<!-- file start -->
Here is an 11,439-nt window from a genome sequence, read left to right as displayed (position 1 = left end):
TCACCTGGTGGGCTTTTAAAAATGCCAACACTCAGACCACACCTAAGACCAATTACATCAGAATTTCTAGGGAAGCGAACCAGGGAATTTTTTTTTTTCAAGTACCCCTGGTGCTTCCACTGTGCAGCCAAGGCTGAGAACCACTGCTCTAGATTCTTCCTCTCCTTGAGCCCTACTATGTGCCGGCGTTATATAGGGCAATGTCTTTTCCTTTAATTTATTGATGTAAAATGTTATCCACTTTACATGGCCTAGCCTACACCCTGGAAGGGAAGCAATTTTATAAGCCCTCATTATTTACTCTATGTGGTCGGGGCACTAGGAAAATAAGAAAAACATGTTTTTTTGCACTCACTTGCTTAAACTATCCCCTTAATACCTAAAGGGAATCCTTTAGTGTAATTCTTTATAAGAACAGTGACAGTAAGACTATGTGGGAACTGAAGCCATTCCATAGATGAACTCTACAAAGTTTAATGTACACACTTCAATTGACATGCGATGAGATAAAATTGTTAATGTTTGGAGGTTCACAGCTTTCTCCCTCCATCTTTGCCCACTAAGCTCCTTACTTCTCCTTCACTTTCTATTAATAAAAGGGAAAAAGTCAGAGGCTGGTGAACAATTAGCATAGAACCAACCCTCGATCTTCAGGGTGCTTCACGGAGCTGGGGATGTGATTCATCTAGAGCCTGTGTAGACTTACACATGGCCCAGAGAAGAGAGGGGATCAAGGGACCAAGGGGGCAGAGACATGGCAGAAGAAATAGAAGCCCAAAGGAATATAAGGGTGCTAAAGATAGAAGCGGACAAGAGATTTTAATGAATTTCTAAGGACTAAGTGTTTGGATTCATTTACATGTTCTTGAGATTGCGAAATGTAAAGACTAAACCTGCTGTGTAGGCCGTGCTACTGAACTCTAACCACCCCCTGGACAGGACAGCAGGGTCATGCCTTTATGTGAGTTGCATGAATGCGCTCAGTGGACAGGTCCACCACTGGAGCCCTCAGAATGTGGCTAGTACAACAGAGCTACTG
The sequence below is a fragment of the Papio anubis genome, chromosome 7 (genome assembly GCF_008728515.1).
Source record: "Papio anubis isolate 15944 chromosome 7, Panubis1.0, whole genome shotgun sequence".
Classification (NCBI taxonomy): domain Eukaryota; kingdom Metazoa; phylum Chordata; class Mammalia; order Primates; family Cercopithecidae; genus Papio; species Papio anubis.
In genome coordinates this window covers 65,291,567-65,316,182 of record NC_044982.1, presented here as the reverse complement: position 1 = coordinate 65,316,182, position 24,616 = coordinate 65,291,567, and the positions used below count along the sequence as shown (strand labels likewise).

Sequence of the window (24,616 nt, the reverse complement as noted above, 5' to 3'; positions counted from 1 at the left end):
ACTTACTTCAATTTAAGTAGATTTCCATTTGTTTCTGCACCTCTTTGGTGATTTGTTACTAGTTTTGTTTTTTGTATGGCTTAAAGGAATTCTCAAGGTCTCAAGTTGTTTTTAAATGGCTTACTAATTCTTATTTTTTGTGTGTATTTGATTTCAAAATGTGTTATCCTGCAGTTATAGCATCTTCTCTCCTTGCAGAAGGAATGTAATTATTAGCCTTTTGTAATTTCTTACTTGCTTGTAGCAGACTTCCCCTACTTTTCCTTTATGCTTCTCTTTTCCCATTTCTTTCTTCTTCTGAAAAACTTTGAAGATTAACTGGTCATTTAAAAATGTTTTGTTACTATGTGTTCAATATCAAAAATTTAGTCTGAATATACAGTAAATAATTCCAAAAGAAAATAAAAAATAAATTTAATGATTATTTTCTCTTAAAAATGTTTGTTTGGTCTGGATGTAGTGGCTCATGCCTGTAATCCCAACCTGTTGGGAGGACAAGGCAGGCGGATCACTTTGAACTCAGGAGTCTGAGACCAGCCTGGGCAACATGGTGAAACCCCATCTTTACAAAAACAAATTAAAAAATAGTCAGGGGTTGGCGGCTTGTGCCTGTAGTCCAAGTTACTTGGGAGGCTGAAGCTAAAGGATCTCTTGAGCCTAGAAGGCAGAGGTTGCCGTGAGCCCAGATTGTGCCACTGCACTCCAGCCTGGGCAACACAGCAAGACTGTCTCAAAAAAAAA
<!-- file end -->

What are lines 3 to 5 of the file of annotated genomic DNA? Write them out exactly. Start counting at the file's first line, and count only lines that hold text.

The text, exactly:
The sequence below is a fragment of the Papio anubis genome, chromosome 7 (genome assembly GCF_008728515.1).
Source record: "Papio anubis isolate 15944 chromosome 7, Panubis1.0, whole genome shotgun sequence".
Classification (NCBI taxonomy): domain Eukaryota; kingdom Metazoa; phylum Chordata; class Mammalia; order Primates; family Cercopithecidae; genus Papio; species Papio anubis.